Under the current volatile market conditions, it becomes critical for corporate treasurers to identify the appropriate liquidity and risk management strategies to generate maximum value in the long term, according to some experts in the industry.
These thoughts were discussed at a seminar on ‘Challenges in Treasury Management in Volatile Market conditions’ in Colombo recently. “The world is going through one of the biggest economic revolutions in history, as economic power shifts from the developed world to emerging markets. As the developing economies throw in less to global growth, emerging economies have been rising as the key driver behind global trade and expansion,” Rajiv Rajendra, an international specialist in Treasury Management, speaking on “Applying Global Best Practices to the Sri Lanka environment: evolving and refining tools and approaches”, said at this seminar.
He said that operations in emerging markets need to be assessed carefully bearing in mind the multiple challenges and the various profit opportunities identified. “Move away from complex products to combat interest rate risks," he said, adding that interest rate swaps are very common to manage these risks.
‘Never do anything you cannot price’ was another point Mr. Rajendra noted. Duration swaps to match tenors of balance sheet items and interest rate swaps to make use of market interest rates and to have more certainly around cash flows were what he advised.
He noted that people are the most critical element in risk management. “People run the processes and manage the business. Improving Risk Management processes and controls is not effective without adequately trained and empowered employees,” he said, adding that training is key.
Speaking on ‘Risk Management: the way forward’, Udayasri Kariyawasam, Chairman Industrial Development Board noted that factors to focus on risk management are two fold. "One is the private sector and the other is the public sector. In the private sector inconsistent macro-economic policies where planning becomes impossible is an issue. In the public sector the agency problem is there acutely because there’s no ownership. Nobody cares. There’s also political interference and inconsistent macro-economic policies," he said.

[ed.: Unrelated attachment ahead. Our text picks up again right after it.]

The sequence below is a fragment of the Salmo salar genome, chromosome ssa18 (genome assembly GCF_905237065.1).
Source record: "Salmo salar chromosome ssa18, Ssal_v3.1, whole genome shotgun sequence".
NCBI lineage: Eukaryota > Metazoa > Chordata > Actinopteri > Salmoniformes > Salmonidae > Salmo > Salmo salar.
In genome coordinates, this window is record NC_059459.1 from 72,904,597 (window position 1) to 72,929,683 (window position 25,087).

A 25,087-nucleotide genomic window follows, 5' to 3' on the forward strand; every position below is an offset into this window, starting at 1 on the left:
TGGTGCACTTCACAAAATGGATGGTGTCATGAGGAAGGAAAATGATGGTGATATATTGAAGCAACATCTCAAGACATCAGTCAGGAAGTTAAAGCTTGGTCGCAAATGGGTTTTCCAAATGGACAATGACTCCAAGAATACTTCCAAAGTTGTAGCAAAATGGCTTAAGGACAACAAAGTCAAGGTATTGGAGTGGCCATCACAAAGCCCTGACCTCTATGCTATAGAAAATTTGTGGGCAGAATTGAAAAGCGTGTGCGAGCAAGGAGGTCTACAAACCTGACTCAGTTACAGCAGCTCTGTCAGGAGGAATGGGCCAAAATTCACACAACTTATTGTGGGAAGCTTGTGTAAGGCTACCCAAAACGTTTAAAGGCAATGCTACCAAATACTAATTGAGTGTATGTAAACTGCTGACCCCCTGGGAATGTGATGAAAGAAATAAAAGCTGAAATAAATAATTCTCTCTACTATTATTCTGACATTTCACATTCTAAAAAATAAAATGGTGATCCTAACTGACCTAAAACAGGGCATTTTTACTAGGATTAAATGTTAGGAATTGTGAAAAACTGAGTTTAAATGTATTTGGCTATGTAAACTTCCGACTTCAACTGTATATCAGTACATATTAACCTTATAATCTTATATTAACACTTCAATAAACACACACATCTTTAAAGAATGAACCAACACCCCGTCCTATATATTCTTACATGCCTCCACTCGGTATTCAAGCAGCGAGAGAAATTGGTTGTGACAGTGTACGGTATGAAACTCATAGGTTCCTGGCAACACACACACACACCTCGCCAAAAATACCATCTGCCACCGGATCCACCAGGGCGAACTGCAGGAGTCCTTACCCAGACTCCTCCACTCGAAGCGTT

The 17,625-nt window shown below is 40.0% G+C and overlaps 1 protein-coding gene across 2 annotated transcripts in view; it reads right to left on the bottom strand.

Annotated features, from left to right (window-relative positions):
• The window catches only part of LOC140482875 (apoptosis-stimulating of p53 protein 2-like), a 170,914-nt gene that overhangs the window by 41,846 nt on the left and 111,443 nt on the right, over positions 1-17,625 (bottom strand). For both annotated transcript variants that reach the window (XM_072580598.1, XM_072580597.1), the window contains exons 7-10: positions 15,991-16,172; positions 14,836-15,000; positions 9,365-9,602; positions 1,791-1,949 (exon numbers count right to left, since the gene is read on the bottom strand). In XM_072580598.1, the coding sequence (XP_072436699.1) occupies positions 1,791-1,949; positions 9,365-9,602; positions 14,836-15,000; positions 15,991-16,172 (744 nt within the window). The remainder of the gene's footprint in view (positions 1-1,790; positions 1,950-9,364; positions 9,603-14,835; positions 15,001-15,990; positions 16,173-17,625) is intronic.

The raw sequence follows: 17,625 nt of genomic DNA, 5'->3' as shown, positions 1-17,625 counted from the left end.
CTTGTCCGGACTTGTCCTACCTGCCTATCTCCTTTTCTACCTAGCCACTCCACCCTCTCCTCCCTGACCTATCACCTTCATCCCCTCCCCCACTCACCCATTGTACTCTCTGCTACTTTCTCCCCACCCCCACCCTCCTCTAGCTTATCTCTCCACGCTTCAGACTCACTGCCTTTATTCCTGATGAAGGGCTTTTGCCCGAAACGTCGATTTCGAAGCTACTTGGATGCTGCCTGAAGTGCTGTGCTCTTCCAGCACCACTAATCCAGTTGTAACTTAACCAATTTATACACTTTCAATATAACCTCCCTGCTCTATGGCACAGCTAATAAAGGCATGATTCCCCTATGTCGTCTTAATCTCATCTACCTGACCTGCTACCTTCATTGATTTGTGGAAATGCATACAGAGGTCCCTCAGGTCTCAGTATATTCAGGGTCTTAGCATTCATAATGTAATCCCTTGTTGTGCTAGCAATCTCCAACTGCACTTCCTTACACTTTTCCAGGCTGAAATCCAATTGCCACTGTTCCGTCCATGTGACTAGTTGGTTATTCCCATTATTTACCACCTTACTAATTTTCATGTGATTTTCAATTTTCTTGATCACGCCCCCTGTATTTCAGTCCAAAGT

Noting the differences between accounting systems and risk management systems, he said that accounting systems look backward and that future uncertainties are not measured whereas the risk management systems look forward and they identify off balance sheet activities.
He added that in risk management, audit is extended beyond financial data. "The public sector needs proactive approach in auditing," he added. Highlighting the human factor risk, he said that it is a special form of operational risk and that abuse of power with inherent limitations in internal control is evident.
Mr. Kariyawasam noted that fraud is a common problem which calls for revisiting ones recruiting policies and conducting background checks. “Occupational fraud is a global problem.
Though some of our findings differ slightly from region to region, most of the trends in fraud schemes, perpetrator characteristics and anti-fraud controls are similar regardless of where the fraud occurred,” he said.
He added that audits are clearly important and can have a strong preventative effect on fraudulent behavior, but they should not be relied upon exclusively for fraud detection. “Employee education is the foundation of preventing and detecting occupational fraud. Individuals in powerful positions were exposing the company to significant risk," he said.
Emerging ‘Risks’ (what if scenarios), Mr. Kariyawasam noted were to do with pre-planning and that in the current context; the Expropriation Law was one.